Call for longer follow-up periods to measure reoffending
Yesterday (6 January 2020) the Sentencing Academy published a new report by Dr Melissa Hamilton (Reader in Law and Criminal Justice, School of Law, University of Surrey) examining the research findings on the effectiveness, particularly in terms of reducing re-offending, of three key sentencing disposals: immediate imprisonment, suspended sentence orders and community orders.
Who are the Sentencing Academy?
The Sentencing Academy, which is funded by the Dawes Trust, is a research and engagement charitable incorporated organisation dedicated to developing expert and public understanding of sentencing in England and Wales. It encourages the Government to implement effective sentencing practices and informs public debate about sentencing, acting as a bridge between those with expert knowledge of sentencing, the public, and policy makers.
Reducing re-offending is one of five key sentencing objectives in England and Wales. Courts employ a range of sentences, from discharges to imprisonment. This paper summarises findings from the latest research exploring the relative effectiveness of the principal sanctions for more serious offending: immediate imprisonment, suspended sentence orders and community orders.
In recent years, researchers have evaluated the relative effectiveness of these different sanctions by comparing the re-offending rates of those who have served a sentence of immediate imprisonment to those who served instead a community order or suspended sentence order.
Comparing re-offending rates associated with different sanctions is challenging because high risk offenders are more likely to be sentenced to custody. Dr Hamilton argues that this may explain why short sentences of imprisonment are associated with higher re-offending rates than community orders and suspended sentence orders.
However, recent research by the Ministry of Justice and other agencies compared re-offending rates for immediate imprisonment, suspended sentence orders and community orders, having first controlled for other explanatory factors. Re-offending rates for offenders sentenced to short terms of immediate imprisonment were higher than rates for offenders sentenced to either a community order or a suspended sentence order.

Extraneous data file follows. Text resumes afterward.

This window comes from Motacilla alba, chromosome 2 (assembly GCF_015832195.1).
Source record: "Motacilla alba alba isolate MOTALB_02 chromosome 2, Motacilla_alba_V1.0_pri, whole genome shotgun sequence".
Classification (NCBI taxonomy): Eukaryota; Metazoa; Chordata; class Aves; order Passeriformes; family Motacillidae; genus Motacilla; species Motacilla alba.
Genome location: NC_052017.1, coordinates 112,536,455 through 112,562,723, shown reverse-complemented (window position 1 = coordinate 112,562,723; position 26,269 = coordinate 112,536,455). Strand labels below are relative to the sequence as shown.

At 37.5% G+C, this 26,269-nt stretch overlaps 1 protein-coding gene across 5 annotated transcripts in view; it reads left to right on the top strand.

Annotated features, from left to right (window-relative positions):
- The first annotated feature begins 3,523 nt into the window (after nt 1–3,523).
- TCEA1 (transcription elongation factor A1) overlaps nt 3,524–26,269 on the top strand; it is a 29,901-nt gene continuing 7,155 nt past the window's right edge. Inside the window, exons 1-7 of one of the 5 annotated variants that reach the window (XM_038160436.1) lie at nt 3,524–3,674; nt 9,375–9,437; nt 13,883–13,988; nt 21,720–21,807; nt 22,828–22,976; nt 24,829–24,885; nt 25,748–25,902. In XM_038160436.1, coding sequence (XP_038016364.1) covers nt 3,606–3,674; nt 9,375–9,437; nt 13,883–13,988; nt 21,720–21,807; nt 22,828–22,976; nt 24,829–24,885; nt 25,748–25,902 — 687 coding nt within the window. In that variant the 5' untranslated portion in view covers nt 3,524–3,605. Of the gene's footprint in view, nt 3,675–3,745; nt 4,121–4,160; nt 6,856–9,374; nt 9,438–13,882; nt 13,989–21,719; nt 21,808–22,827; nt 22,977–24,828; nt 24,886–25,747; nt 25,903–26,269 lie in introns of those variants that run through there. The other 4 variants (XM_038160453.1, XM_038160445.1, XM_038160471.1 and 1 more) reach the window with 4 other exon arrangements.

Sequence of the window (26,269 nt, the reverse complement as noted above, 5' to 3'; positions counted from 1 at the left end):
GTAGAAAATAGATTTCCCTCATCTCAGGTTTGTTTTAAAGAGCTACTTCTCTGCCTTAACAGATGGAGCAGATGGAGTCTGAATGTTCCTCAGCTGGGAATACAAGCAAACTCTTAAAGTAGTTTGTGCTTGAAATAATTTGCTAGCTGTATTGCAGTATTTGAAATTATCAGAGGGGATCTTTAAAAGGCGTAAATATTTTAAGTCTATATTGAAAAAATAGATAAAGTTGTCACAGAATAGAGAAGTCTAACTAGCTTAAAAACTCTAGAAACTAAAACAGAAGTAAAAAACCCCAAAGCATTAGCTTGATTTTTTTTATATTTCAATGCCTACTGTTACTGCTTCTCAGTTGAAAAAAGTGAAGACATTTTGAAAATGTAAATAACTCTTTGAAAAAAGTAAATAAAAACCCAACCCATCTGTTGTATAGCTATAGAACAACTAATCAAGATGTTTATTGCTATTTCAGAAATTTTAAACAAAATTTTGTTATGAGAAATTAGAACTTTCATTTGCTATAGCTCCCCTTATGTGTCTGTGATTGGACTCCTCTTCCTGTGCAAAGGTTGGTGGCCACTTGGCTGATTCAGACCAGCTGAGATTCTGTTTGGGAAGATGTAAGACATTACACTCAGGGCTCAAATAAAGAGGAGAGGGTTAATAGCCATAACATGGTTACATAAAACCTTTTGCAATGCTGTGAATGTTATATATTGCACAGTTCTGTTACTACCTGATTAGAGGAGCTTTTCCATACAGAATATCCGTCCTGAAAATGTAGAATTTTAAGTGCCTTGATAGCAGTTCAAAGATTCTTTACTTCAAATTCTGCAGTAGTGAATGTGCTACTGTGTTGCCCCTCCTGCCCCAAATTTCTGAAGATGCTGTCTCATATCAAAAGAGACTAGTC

The research picture was made rather more complex when the the Offender Rehabilitation Act 2014 (implemented on 1 February 2015) introduced a requirement for anyone sentenced to a short prison sentence (< 12 months) to received a compulsory period of post-release probation supervision. This raised the possibility that the supervisory component of a short prison sentence might affect re-offending rates. In 2019 Eaton & Mews investigated re-offending patterns with a new cohort of adult offenders whose short custodial sentences included post-release supervision in a study which matched comparison groups on 150 factors. Dr Hamilton’s table (reproduced below) shows that even when accounting for other factors, offending rates are approximately 4% higher for those incarcerated compared to those placed on suspended sentence orders or community orders. Interestingly, the research also showed that reoffending rates were about 4% higher for people placed on community orders as opposed to suspended sentences.
Dr Hamilton notes that these results are consistent with earlier studies. Short custodial sentences, even with supervision upon release, were associated with higher re-offending rates (about 4% higher) than community orders or SSOs. Although not shown in the table, these results occurred whether the custodial sentences were less than three, six, or 12 months.
It is not possible to determine whether the introduction of the supervision requirement for short custodial sentences had any impact on re-offending rates by comparing results with previous studies because of changes made by the Ministry of Justice to its data collection processes as well as other changes on offender management practices.
As with any reputable research study, Dr Hamilton concludes that more research is needed to determine whether the type of sentence is related to re-offending rates by gender and ethnicity and to determine how different sentences meet the criminogenic needs of offenders and how they improve their lives more generally.
She also recommends that research should use longer follow-up periods to better evaluate the impact of sentences on long-term desistance.
Thanks to Andy Aitchison for kind permission to use the header image in this post. You can see Andy’s work here.